What is notable today is the diversified, digital-first and inclusive nature of recent fashion branded exhibitions and cultural programs in China.
By directly referencing the high-brow and perhaps elitist 2010 retrospective of contemporary artist Marina Abramović at MOMA, where photography and mobile phones were banned, Gucci’s ‘The Artist Is Present’ show, held last year in Shanghai, subverted the commonly perceived aloofness of the art world by directly encouraging photography, ‘selfie-taking’ and social content sharing, providing custom backdrops and digital stickers for WeChat.
With ‘Volez, Voguez, Voyagez’ Louis Vuitton took visitors on a digitally-enabled journey through the history of the house and its association with luxury travel, marketing the show heavily through social media as a widely accessible cultural event in Shanghai.
Chanel’s ‘Mademoiselle Privé exhibition’ from Summer 2019 presented a celebration of Chanel’s passion for Chinese decorative design and art, with the visitor experience supported by mobile technology providing ticket booking facilities, an on-site guide and special QR codes to unlock hidden content and augmented reality ‘Chanel Masks’.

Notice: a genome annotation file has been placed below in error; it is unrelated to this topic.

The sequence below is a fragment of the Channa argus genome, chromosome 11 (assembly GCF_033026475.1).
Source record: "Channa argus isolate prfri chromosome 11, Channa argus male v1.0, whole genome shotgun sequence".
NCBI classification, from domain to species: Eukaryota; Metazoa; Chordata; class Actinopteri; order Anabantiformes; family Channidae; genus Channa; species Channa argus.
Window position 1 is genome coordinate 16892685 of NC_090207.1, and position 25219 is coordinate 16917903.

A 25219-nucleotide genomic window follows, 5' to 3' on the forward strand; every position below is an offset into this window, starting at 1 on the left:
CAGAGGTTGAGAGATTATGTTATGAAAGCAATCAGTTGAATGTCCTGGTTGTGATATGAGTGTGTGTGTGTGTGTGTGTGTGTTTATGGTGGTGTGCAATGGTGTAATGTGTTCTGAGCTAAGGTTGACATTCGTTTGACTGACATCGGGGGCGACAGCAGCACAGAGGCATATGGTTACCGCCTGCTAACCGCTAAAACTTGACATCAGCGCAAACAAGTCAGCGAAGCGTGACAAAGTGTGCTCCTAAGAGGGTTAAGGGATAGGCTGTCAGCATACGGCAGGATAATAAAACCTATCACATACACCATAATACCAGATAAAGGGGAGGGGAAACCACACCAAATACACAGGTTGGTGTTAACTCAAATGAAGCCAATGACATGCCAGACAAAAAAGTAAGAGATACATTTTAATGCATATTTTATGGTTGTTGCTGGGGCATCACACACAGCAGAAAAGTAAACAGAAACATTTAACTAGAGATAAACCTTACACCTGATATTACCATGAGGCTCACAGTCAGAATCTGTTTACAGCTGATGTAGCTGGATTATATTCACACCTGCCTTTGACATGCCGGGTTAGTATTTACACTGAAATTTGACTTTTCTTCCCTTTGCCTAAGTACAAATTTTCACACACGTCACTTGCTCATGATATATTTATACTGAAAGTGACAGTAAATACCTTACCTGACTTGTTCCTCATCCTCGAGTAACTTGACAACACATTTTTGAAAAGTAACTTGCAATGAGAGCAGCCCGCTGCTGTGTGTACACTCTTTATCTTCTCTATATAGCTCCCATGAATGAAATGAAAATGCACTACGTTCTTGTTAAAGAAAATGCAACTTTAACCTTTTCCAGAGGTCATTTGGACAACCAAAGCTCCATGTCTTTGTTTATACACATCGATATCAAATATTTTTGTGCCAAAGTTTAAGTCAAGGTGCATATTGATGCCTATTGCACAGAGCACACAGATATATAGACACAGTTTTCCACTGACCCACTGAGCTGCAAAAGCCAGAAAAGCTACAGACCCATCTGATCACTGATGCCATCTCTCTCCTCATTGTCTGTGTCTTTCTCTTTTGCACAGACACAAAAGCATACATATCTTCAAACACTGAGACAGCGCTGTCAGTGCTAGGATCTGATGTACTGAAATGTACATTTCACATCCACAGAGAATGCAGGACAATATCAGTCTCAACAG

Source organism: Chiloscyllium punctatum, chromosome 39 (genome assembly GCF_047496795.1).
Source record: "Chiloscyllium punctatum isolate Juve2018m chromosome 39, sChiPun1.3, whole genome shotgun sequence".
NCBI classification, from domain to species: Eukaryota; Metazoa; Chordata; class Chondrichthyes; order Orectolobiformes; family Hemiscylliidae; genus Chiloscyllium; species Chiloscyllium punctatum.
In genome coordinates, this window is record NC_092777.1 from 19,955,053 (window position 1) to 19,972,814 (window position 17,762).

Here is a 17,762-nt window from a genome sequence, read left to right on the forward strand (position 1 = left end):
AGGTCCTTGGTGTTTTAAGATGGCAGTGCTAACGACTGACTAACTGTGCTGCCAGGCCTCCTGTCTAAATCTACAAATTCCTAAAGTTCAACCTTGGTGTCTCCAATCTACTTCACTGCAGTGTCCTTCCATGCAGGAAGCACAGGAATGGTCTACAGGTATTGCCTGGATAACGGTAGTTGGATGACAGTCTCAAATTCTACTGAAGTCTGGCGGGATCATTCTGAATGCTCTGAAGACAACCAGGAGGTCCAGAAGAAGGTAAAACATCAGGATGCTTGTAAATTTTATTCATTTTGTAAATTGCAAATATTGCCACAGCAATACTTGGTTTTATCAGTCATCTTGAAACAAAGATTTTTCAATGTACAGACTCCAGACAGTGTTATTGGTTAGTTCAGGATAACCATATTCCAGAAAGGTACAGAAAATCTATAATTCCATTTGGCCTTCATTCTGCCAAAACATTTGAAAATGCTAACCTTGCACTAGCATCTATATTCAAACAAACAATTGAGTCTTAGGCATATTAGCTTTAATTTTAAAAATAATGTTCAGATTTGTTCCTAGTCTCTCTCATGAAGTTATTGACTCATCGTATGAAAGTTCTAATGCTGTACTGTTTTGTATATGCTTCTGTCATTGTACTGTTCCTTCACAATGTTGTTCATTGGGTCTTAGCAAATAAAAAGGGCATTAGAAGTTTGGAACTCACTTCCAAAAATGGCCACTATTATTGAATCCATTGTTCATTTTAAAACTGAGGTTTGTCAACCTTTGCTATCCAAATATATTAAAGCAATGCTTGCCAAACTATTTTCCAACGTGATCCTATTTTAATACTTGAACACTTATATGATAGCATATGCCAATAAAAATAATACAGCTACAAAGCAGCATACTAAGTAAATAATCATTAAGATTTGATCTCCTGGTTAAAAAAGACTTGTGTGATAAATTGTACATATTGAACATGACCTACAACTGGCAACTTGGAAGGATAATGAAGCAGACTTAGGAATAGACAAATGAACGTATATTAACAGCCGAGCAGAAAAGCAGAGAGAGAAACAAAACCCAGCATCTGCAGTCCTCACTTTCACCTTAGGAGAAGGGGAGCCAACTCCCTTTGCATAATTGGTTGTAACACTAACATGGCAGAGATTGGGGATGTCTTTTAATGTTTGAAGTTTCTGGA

Whereas fine art shows sponsored by fashion brands were historically targeted at the rich or ‘typical’ museum-going audience, this new mass-appeal, ‘selfie-friendly’, and digitally-enabled luxury brand-sponsored shows are designed to have the broadest appeal, be fully inclusive and encourage an emotive understanding between the exhibition visitor and the brand.
“In China contemporary art is becoming a prominent creative driver of brand identification due to its emotive connection with China’s Millennial consumers who are seeking out brands that they can identify with and experience on a variety of levels.”
Luxury brands have a long tradition of associating with contemporary artists to drive interest in their products and in recent years international brands have had great success partnering with Chinese contemporary artists to connect with Chinese consumers on a personal and creative level.
The multi-media artist Cao Fei, whose work was featured at the Fondation Louis Vuitton’s ‘Bentu’ presentation, has worked extensively with luxury brands: in 2017 Cao Fei followed in the footsteps of Jeff Koons to design an ‘Art Car’ for BMW, employing augmented reality through the spectators’ phones to enable them to ‘draw’ spiritual beams of light around and inside of the brand’s premium M6 GT3, a powerful interactive statement targeting a market which has recently seen huge growth in the sales of luxury vehicles.